January 1, 2020

A Quiet Place is back, and it's a lot louder than ever before.

John Krasinski, the director and star of A Quiet Place, revealed the trailer for the movie's sequel on Wednesday. It's set to come out in March, and pushes the whole family from the first film into a monster-ridden apocalypse — with a few more new characters joining the fight.

In the trailer, things are eerie from the start. Emily Blunt, Krasinski's on-screen and real-life wife, is driving down a small town street where people are unexplainably running everywhere. The reason quickly becomes apparent: There are some giant spider-like creatures taking over. We then see Blunt and her three children quietly exploring what looks like an abandoned factory, meeting a mysterious new man, and flashing through many more high-stress situations.

While Krasinski doesn't make an appearance in the trailer, likely due to what happened to his character at the end of the first movie, he did return to direct the sequel and was constantly spotted around the western New York area where it was filmed. Kathryn Krawczyk

February 13, 2017

The eldest Trump sons are well aware of the minefield that comes with running a global business while their father is in the White House. "I was the first person to raise my hand and say you should not do certain deals, as I understood the optics, as you can't build the tallest building in Tel Aviv and try to negotiate peace in the Middle East," Eric Trump told The New York Times.

But as President Trump hasn't sold any of his assets — choosing instead to sign over operations to his sons and chief financial officer Allen Weisselberg — that means things could get tricky for the tight-knit Trump clan.

Donald Trump Jr. told the Times that he has only called his father once since the inauguration, and Eric said he only talks to the president "a few" times a week. "In the next four years, do I ever expect him to say: 'Hey, how's Turnberry? How's the new green? How's the new 10th tee?" Eric asked. He said he would answer with something like, "Dad, it's great," or "The property looks awesome."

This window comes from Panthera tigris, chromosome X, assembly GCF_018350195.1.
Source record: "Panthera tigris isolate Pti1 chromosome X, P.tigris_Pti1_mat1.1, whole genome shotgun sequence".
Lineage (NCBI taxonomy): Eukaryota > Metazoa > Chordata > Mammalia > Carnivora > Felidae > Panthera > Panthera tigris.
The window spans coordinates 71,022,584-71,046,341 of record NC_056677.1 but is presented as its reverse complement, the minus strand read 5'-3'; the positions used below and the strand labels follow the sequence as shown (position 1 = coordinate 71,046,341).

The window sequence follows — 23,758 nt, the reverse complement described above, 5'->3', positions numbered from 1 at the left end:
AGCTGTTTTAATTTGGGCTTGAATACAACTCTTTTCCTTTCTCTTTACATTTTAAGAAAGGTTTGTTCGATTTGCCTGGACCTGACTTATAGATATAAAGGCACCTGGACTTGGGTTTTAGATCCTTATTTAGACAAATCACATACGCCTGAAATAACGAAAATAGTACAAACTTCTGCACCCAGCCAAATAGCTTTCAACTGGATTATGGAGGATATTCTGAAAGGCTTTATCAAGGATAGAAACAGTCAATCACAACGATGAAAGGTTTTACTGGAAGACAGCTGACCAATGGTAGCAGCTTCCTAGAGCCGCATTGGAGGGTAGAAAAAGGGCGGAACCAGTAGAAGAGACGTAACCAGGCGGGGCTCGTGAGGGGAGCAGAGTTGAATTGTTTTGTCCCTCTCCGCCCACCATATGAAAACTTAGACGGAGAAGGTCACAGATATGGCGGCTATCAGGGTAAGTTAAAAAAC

But even interactions the brothers deem insignificant can draw scrutiny from critics. When Don Jr. and Eric were present for President Trump's announcement of his Supreme Court nominee, Judge Neil Gorsuch, Talking Points Memo blasted them: "Trump sons take break from running family biz to schmooze at White House."

But "who in their right mind would try to enrich themselves by spending a fortune to run against 17 seasoned politicians on the Republican side, to then go up against the Clinton machine, Wall Street, Hollywood, P.C. culture?" Don Jr. asked the Times in an attempt to dismiss fears of conflicts of interest. "To use that as the way to enrich yourself is laughable." Jeva Lange

November 16, 2016

Sweden's largest union, Unionen, has launched a hotline for women who are fed up with having men offer unsolicited explanations of things they already know, The Independent reports. "It is obviously not the case that all men expose women to 'mansplaining' all the time," Unionen's gender expert Peter Tai Christensen said. "It would be an absurd assertion that lacks reality. But enough women are exposed to enough mansplaining for it to be a problem that needs to be highlighted, discussed, and solved."

The hotline is open from 10 a.m. to 4 p.m. every weekday and is staffed by a gender expert as well as feminist politicians, comedians, and scientists. It will offer advice and a sympathetic ear to callers as well as help them move on. "But there are no set answers," The Independent adds. "Instead, the people staffing the line will have the freedom to say what they want, based on their own experiences."

Unionen represents 600,000 private sector workers and says that mansplaining diminishes women by making them seem less capable than they are. "There is a structural problem built into the concept [of] mansplaining that can not be ignored. The Union shares the analysis that mansplaining is more often performed by men and we believe it is important to talk about the problem on the basis of the analysis for us to bring about change," Unionen said in a statement.

Not everyone is on board; some men expressed frustration with the hotline on Unionen's Facebook page. "How would women react if you used words like 'old biddy chat' or 'female whining'? Equality can't be won using negative invective, but should be built using mutual respect and partnership. But maybe I'm the only one who thinks so," Daniel Bergman of Sundsvall wrote. Jeva Lange

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